Sift the flour and measure it; then sift three times with the dry ingredients (or if you're lazy, just whisk everything together). Beat the egg with the milk, and stir this into the dry ingredients alternately with the honey. Beat and pour into a greased loaf pan.
Bake in a moderate oven (350 degrees F.) about forty-five minutes or until done.
Tip out of the pan and cool on a rack. Serve with salted butter, honey butter, and/or jam.
1940s "Plain Buns"
This recipe is deceptive. The title, "Plain Buns" is not accurate - flavored with lemon zest and currants (I used golden raisins), the flavor was surprisingly strong and delicious. Designed to be used with cake yeast, all I had was rapid rise yeast, so I think they got a little overproofed. I'm going to try making them with active dry yeast again, so I won't comment too much on what I did, and just give you the original recipe:
1 cup scalded milk
1 tablespoon sugar
1 yeast cake
1 cup flour
2/3 teaspoon salt
1/4 cup butter or margarine
1 tablespoon lard or shortening
1/4 cup sugar
1/2 lemon, grated rind
1 cup seedless raisins or currants (I used golden raisins)
2 or more cups flour
1 egg yolk
Scald the milk, add the sugar to it and, when it has cooled to lukewarm, add the yeast cake broken into small pieces. Cover this and let it stand twenty minutes. Then stir in one cup of sifted flour mixed with the salt. Cover and let this rise until light. Work the butter and lard together until creamy, add gradually the sugar, then the lemon rind. Combine with the first mixture, add the sifted flour (about one and one-half cups) to make a stiff sponge. Beat it well. Cover and let it rise again. Then add chopped raisins or currants and enough more sifted flour to make a soft dough. Cover and let rise again. Then pull off pieces and shape into large rolls. Arrange on a greased baking sheet one inch apart, cover them, and let rise again. Then brush them over with egg yolk, diluted with one teaspoon of water.
Bake in a moderately hot oven (375 degrees F.) twenty minutes. This makes twenty to twenty-four buns.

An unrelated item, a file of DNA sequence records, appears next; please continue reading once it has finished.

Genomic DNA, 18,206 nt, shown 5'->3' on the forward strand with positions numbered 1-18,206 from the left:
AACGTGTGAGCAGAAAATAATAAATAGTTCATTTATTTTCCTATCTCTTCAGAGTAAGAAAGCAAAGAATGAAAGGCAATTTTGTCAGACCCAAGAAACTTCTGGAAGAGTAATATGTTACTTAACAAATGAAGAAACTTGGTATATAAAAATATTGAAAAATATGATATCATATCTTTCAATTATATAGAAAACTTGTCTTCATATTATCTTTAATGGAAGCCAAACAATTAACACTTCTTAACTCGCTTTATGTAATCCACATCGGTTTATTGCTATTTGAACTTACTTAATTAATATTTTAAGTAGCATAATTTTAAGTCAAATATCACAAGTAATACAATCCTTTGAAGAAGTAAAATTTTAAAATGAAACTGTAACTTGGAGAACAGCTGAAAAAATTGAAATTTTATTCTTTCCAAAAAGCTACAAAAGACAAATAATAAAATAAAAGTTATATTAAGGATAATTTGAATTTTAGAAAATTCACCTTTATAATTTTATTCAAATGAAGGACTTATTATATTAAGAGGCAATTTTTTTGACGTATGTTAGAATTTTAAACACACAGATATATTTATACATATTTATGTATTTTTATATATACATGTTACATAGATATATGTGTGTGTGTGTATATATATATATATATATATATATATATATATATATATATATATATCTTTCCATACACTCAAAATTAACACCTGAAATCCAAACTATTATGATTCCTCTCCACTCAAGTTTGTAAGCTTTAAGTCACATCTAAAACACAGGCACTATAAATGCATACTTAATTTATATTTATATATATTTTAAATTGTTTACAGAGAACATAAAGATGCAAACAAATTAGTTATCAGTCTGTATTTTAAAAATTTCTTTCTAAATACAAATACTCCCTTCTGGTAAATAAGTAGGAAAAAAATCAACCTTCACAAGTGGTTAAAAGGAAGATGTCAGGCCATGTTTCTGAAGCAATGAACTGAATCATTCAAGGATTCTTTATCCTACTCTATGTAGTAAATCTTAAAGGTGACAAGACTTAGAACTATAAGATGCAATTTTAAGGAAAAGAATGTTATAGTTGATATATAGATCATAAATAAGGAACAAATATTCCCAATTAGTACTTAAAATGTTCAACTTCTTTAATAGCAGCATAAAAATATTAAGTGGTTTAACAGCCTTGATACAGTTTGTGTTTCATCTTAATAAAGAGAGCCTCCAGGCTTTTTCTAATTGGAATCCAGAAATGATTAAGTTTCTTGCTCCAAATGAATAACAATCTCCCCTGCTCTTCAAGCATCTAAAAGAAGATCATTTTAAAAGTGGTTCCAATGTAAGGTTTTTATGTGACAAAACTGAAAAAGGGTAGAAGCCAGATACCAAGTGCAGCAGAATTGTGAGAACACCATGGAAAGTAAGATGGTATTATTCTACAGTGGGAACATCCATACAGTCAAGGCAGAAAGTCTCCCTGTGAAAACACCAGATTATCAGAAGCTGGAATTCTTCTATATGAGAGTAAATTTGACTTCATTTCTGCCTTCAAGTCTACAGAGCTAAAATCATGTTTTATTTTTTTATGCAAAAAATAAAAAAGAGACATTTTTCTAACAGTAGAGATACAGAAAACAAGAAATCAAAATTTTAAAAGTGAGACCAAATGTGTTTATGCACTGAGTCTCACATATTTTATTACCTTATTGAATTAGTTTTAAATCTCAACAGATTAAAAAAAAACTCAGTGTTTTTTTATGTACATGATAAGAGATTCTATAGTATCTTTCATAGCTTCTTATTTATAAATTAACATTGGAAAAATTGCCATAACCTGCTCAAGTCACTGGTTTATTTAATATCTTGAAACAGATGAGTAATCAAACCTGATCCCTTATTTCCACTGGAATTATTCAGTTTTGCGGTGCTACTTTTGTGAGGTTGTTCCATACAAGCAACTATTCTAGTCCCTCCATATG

Obviously I didn't let rapid rise yeast go through fours separate rises! But I think it still overproofed a bit. I also forgot the egg wash! Which meant the buns looked a bit more like rocks. But they sure tasted good, and that's what mattered. If you enjoy the citrusy flavor of hot crossed buns, you'll love these.
Strawberry Lazy Daisy Cake & Walnut Tassies
I've made Strawberry Lazy Daisy Cake before, but this time I was somehow out of coconut, so I used chopped pecans for the topping as chopped nuts are the other traditional topping ingredient. Not QUITE as good as the coconut, but still yummy.
Sadly for you, I did not make the walnut tassies (my friend did), and thus cannot share the recipe. However, she, like I did, had to make some substitutions! For Walnut Tassies are supposed to be Pecan Tassies, but my friend was out of pecans, so walnuts it was. The original recipe is supposed to be like tiny pecan pies, but tiny walnut pies were equally good.
One of the primary joys of tea parties, of course, is in the dishes. I've got my vintage Fire King Azurite Charm teacups and saucers, with newly acquired luncheon plates, some milk glass compotes with sugared strawberries in them, milk glass D ring mugs for cocoa, and assortment of vintage servingware in springy shades, on a vintage floral tablecloth. With tulips in the middle, of course.
If you missed the last spring tea party, you can check it out here, with a promise of more to come!
Have you had a tea party recently? What favorite food did you feature? Tell us in the comments!
The Food Historian blog is supported by patrons on Patreon! Patrons help keep blog posts like this one free and available to the public. Join us for awesome members-only content like free digitized cookbooks from my personal collection, e-newsletter, and even snail mail from time to time!
Sarah Wassberg Johnson has an MA in Public History from the University at Albany and studies early 20th century food history.